The motion to dismiss the charges against Barrett, filed December 4, goes beyond the specifics of her case, arguing that Portland's law is fundamentally unfair to all homeless Portlanders.

"For people who are homeless, who carry all their possessions, and who do not have shelter to go to every night, whenever they set up a sleeping bag to bed down in the confines of Portland, they are in violation of the ordinance," the motion says. "Because the ordinance criminalizes conduct that is necessary for homeless individuals to simply live, it criminalizes status and is unconstitutional."

The city's current enforcement stratagem for homeless encampments—enshrined in something called the "Neighborhood Livability Improvement Project"—looks like this: Police officers, upon finding homeless campers, warn them what they're doing is illegal, and give them a booklet detailing available social services. Then, if they're spotted camping again, cops can make an arrest for "interfering."

But the motion points out that handing out a booklet isn't enough. There are more homeless people in Portland than available shelter beds, so knowing about a service isn't always enough to get people off the streets immediately.

"Simply directing Ms. Barrett to a shelter is not an answer," the document states.

The argument might seem like a long shot. It's not the first attack launched on Portland's camping ban, after all—and past challenges to the law have fallen short of the sweeping changes attorneys hoped for.

But it turns out there's also precedent for this line of reasoning. In 2000, Multnomah County Judge Stephen Gallagher considered the case of two men charged for sleeping in their camper on a residential street. In a strongly worded ruling, Gallagher found Portland's camping ban was unconstitutional for the exact reasons being offered in Barrett's case.

"There are a great number of alternatives regarding housing, job training, mental health services, etc., that should be put in place to both minimize the effect of homelessness, and eliminate homelessness altogether," Gallagher wrote, "before our city resorts to arresting individuals for sleeping and eating in the only locations available to them."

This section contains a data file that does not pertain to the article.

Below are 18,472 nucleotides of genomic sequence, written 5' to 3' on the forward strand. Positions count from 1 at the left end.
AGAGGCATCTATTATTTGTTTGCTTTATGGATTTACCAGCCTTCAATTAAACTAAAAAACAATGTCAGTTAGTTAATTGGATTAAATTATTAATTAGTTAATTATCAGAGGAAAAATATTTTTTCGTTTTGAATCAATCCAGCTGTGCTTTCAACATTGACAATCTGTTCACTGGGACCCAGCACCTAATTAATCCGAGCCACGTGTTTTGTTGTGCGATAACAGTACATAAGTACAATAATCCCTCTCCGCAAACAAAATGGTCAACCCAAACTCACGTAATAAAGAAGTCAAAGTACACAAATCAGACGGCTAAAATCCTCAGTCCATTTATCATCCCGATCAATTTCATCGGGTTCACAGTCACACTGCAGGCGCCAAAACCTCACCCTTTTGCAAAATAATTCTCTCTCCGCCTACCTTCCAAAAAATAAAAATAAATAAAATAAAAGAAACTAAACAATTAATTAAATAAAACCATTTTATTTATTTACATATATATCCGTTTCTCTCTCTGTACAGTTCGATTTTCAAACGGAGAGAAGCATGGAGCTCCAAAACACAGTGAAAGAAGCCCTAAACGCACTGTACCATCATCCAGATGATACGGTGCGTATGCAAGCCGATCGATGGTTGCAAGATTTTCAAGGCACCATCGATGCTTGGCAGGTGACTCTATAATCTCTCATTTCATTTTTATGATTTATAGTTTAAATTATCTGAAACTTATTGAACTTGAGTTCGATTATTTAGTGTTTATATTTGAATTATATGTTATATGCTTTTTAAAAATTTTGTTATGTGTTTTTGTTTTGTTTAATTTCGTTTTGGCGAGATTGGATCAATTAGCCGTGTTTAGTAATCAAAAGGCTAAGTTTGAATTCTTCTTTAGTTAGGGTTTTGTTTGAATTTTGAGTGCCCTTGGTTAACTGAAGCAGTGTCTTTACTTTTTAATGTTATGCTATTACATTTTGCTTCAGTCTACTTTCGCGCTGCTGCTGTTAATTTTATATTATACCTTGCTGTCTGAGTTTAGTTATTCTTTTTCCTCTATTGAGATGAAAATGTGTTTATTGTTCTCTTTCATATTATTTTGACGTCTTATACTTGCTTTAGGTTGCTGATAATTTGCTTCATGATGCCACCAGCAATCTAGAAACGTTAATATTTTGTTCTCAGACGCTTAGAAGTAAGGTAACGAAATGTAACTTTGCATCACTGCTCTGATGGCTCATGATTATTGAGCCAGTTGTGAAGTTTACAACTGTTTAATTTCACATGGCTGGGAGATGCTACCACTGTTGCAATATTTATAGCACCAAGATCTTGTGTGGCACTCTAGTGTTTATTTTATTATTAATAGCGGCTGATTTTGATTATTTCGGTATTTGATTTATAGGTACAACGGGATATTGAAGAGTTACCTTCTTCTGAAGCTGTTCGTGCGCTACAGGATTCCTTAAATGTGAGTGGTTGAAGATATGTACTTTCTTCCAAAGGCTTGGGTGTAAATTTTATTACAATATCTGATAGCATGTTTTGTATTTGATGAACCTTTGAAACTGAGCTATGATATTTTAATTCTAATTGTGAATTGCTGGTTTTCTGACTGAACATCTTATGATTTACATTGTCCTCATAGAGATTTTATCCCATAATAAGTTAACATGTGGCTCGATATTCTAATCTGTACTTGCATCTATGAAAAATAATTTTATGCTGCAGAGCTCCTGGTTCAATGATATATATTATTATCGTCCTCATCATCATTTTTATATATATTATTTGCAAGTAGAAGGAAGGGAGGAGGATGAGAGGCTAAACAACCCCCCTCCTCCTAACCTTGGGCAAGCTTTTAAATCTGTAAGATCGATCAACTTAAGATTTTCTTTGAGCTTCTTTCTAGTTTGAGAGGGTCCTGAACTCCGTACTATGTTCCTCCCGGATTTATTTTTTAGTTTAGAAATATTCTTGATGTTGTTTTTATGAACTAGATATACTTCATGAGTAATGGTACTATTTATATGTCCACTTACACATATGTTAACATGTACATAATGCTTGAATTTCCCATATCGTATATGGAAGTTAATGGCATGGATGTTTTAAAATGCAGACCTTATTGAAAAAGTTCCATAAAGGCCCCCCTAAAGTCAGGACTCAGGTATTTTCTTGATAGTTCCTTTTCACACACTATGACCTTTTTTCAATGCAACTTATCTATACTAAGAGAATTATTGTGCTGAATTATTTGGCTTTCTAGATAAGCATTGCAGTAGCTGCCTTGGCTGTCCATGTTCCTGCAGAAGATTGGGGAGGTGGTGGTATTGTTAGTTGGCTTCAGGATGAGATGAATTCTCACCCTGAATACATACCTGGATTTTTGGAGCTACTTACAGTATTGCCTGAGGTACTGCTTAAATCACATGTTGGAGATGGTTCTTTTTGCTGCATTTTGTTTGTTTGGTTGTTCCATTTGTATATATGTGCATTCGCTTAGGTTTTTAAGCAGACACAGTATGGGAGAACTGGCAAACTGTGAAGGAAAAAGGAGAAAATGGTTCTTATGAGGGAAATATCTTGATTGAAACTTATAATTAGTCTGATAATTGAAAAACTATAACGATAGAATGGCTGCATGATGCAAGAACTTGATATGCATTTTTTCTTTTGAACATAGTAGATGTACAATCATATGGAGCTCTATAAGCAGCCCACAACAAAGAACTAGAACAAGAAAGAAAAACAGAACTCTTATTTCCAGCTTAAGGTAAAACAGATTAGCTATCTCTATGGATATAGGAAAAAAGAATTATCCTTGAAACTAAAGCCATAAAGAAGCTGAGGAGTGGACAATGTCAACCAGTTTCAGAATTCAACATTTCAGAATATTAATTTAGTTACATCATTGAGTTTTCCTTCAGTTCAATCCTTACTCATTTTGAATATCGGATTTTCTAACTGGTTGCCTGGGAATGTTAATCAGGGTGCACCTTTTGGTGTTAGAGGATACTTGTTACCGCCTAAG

What did the city do in light of the judge's rebuke? Not much.

"I know everyone was really excited about it at the time," says Monica Goracke, an attorney with the Oregon Law Center who frequently represents homeless defendants. "And pretty much right away it was clear that the city decided not to do anything."

The city doesn't technically have to follow the guidance of one judge on the circuit court level. An appeals court would have more weight, but Gallagher's ruling was never scrutinized at that level.

"This is just one decision of one judge," former City Attorney Jim Van Dyke, then a deputy city attorney, told the Oregonian at the time. "We've had other decisions of other judges upholding that ordinance."

If Bushong, like Gallagher, agrees the camping ban is problematic, it's possible the result could be similar. But the city has also chosen to be responsive to such rulings in the past.

When Bushong ruled sit-lie was unconstitutional in 2009, Portland officials immediately took action to end its enforcement. That move, some say, was informed by the politics of the time.

"Of course we're taking it seriously," says Chuck Sparks, a chief deputy in the district attorney's office. But he notes: "One judicial ruling does not control everything in the jurisdiction."